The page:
Updated at 10:56 a.m. ET

Attorney General William Barr suggested on Tuesday he'd negotiate with leaders in Congress who want to see the secret evidence that underpins special counsel Robert Mueller's report.

Barr reaffirmed to members of the House Appropriations Committee that the first version of the report he plans to release — within one week, he said — would be redacted.

Then, if the leaders of the House and Senate Judiciary Committees want to see more, the attorney general said he would play ball.

"I'm glad to talk to Chairman Nadler and Chairman Graham as to whether they feel they need more information and if there's a way we can accommodate that," Barr said.

House Judiciary Committee Chairman Jerry Nadler, D-N.Y., has been unequivocal in calls for access to the full work product from Mueller's office — not only his report but the testimony, intelligence and other material that supported his findings.

Senate Judiciary Committee Chairman Lindsey Graham, R-S.C., also would be eligible, Barr said. The attorney general also announced something else likely to please Graham: a forthcoming report about investigators' use of the Foreign Intelligence Surveillance Act in the Russia investigation.

Graham has joined other Republicans in calling for answers about how authorities used material from the former British intelligence officer Christopher Steele, author of the infamous Russia dossier, in the request for surveillance of Carter Page, a onetime junior Trump 2016 campaign aide.

Inspector General Michael Horowitz's report about that could be done in May or June, Barr said.

The attorney general also said the door appears open to more investigations or reports about the conduct of the Russia investigation — music to the ears of Republicans who have followed the lead of President Trump in calling it a "witch hunt" or suggesting it's the product of a conspiracy by the FBI and the Justice Department.

"More generally I am reviewing the conduct of the investigation, trying to get my arms around all the aspects of the counterintelligence investigation that was conducted during the summer of 2016," Barr said.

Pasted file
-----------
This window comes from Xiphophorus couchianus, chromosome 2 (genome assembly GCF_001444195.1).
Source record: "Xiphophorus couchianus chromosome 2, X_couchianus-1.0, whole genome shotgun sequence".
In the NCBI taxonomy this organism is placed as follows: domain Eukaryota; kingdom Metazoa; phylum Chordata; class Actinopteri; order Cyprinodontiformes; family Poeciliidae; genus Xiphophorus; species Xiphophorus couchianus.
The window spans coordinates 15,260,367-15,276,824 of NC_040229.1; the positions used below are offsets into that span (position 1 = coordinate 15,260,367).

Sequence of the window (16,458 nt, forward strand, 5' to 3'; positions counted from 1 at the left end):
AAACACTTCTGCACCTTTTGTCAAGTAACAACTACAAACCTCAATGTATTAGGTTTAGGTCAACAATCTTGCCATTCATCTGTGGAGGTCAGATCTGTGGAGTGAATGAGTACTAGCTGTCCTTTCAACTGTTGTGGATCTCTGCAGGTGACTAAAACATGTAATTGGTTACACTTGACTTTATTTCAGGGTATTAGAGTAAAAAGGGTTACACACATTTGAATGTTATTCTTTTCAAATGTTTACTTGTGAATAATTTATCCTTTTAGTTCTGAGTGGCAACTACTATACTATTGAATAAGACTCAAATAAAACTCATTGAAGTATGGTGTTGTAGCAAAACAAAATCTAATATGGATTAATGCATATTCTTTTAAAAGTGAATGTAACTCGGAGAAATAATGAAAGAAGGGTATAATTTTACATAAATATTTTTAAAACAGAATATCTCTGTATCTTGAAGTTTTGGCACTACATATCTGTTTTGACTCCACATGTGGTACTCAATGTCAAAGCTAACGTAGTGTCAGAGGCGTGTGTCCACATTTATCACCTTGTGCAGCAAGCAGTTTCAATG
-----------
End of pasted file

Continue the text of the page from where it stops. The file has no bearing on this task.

Standoff deferred?

The Democratic majority on the House Judiciary Committee voted to authorize Nadler to issue a subpoena for Mueller's work product and evidence if necessary, but Barr's comments on Tuesday suggested that might not be necessary — although granting access to Nadler might also take place after the redacted Mueller report has been released.

It wasn't immediately clear whether Nadler would agree to the place in line Barr had given him or whether he might insist on access to Mueller's full material at the same time the redacted document appears.

Barr also told lawmakers later in the hearing that he isn't planning on giving an unredacted copy of the Mueller report to Congress absent the negotiations he said he'd be open to undertaking with Nadler.

In other words, Nadler won't get a copy without at least asking and, perhaps, a separate dispute.

Barr wrote to Congress last month that Mueller's investigation did not establish a conspiracy between President Trump's campaign and the Russian interference in the 2016 election.

Barr also wrote that Mueller's office neither fully implicated nor exonerated Trump on the question of obstruction of justice; Barr and Deputy Attorney General Rod Rosenstein decided Mueller's findings were "not sufficient," as Barr wrote.

Trump welcomed that summary and has claimed full vindication by Mueller. Graham and others took the opportunity to go on offense for themselves by amplifying calls for inquiries into the conduct of the investigation itself.

Democrats say they can't know what to make of Mueller's findings until they see them for themselves, but Barr's office has been working with Mueller's team to redact material before anyone outside a handful of Justice Department officials sees the report.

The excisions fall into four categories, as Barr repeated to Congress on Monday:

-Those involving grand jury material, which is kept secret by law;

-those involving foreign intelligence, which is sensitive when it reveals the sources or methods by which it was obtained;

-those that implicate ongoing cases, including the investigations or prosecutions that spun out of Mueller's office;

-and those that would violate the privacy of people Barr called ancillary to the main story.

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